On the first day of spring, 1 March, much of England ground to a halt due to snowfall. Days later, supermarkets remained eerily empty of produce, the shelves laid bare by panic buyers, while trains ran a skeleton service and children enjoyed days off from schools closed for health and safety reasons. The collapse of infrastructure in the face of long-predicted winter weather forms a rather humbling contrast to the feats narrated in Edward Larson’s latest engaging account of polar exploration, To the Edges of the Earth. Here we read of Robert Peary losing most of his toes to frostbite in one of his three failed attempts to reach the North Pole, of the tribulations of having to exit your tent every hour in temperatures of –45º to cope with the diarrhoea brought on by eating rancid seal blubber in the absence of other foodstuffs, and of members of Ernest Shackleton’s South Pole expedition repeatedly disappearing down hidden ice crevasses as if through a pantomime trap door. While in the present day we may be rightly critical of the shibboleths of manly exploration that circulated a century ago, it’s not immediately clear that they are any less flawed than our neurotic obsession today with calculating risk.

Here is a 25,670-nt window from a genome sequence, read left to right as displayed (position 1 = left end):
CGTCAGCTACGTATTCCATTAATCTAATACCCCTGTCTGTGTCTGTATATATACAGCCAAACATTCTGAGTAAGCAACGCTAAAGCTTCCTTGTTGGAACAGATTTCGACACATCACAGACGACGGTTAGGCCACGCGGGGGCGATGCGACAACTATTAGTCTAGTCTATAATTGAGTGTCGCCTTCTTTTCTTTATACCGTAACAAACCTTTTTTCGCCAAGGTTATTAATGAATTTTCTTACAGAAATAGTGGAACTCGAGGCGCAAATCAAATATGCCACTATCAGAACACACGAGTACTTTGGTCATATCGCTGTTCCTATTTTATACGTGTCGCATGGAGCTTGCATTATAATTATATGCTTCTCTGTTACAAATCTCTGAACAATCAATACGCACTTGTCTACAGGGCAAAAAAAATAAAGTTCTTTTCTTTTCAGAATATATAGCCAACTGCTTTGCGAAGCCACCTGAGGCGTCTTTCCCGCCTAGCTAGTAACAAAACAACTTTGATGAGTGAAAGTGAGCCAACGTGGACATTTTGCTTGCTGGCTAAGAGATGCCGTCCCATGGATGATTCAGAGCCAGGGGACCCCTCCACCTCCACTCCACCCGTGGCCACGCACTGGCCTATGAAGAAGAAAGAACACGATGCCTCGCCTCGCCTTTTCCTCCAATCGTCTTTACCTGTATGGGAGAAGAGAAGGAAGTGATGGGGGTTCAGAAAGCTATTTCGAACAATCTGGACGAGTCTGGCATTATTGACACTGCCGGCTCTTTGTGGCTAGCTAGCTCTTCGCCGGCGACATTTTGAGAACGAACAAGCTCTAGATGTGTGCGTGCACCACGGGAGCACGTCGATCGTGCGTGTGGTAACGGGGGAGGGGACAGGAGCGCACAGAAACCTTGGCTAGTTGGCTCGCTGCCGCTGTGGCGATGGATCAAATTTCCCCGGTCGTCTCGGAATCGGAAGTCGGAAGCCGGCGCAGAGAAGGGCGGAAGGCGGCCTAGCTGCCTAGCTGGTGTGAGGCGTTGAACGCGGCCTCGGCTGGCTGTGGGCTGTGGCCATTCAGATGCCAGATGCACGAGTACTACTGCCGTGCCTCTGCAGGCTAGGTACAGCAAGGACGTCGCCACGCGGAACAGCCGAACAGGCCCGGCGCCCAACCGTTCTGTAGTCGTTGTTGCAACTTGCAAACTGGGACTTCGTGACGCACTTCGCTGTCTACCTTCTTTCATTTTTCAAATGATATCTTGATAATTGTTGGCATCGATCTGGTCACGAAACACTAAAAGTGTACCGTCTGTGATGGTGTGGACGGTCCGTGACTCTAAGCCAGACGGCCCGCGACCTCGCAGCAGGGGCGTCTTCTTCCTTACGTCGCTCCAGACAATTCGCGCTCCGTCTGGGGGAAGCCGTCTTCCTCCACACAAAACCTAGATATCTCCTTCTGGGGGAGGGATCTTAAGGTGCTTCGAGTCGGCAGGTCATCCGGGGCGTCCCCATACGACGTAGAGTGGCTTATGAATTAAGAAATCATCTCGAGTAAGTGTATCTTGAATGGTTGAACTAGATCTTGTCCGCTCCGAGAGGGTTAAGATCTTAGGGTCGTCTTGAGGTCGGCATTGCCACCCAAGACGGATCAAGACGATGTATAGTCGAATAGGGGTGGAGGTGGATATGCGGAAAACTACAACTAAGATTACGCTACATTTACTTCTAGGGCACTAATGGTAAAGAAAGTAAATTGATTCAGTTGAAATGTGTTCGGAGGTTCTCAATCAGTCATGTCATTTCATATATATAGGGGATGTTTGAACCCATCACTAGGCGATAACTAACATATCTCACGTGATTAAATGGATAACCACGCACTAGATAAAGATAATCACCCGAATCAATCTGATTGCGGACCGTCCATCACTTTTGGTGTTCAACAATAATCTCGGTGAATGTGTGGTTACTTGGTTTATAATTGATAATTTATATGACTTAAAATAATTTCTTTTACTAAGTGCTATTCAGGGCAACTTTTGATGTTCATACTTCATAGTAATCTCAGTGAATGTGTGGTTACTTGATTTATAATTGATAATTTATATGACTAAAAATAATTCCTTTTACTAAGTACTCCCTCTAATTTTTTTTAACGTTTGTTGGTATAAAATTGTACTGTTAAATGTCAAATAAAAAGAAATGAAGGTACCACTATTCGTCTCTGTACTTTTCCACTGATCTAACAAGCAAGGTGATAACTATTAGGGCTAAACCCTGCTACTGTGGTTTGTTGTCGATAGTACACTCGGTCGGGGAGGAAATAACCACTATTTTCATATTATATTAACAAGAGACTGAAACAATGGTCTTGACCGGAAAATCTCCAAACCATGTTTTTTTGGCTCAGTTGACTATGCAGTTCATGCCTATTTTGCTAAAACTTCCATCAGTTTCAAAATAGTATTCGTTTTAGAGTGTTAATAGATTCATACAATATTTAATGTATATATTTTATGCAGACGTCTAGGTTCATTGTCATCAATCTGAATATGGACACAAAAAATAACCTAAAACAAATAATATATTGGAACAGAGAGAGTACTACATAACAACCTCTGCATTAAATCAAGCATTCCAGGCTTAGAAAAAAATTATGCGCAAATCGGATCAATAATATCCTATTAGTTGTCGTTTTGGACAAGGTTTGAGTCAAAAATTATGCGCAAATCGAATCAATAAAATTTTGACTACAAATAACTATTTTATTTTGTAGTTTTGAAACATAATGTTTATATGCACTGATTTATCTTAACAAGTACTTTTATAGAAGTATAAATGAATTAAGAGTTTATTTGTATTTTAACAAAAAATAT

To the Edges of the Earth interweaves the tales of three major explorations, all of which culminated in 1909. Two of them are well known and have been discussed often: Peary’s alleged feat of being the first to reach the North Pole and Shackleton’s failed bid to get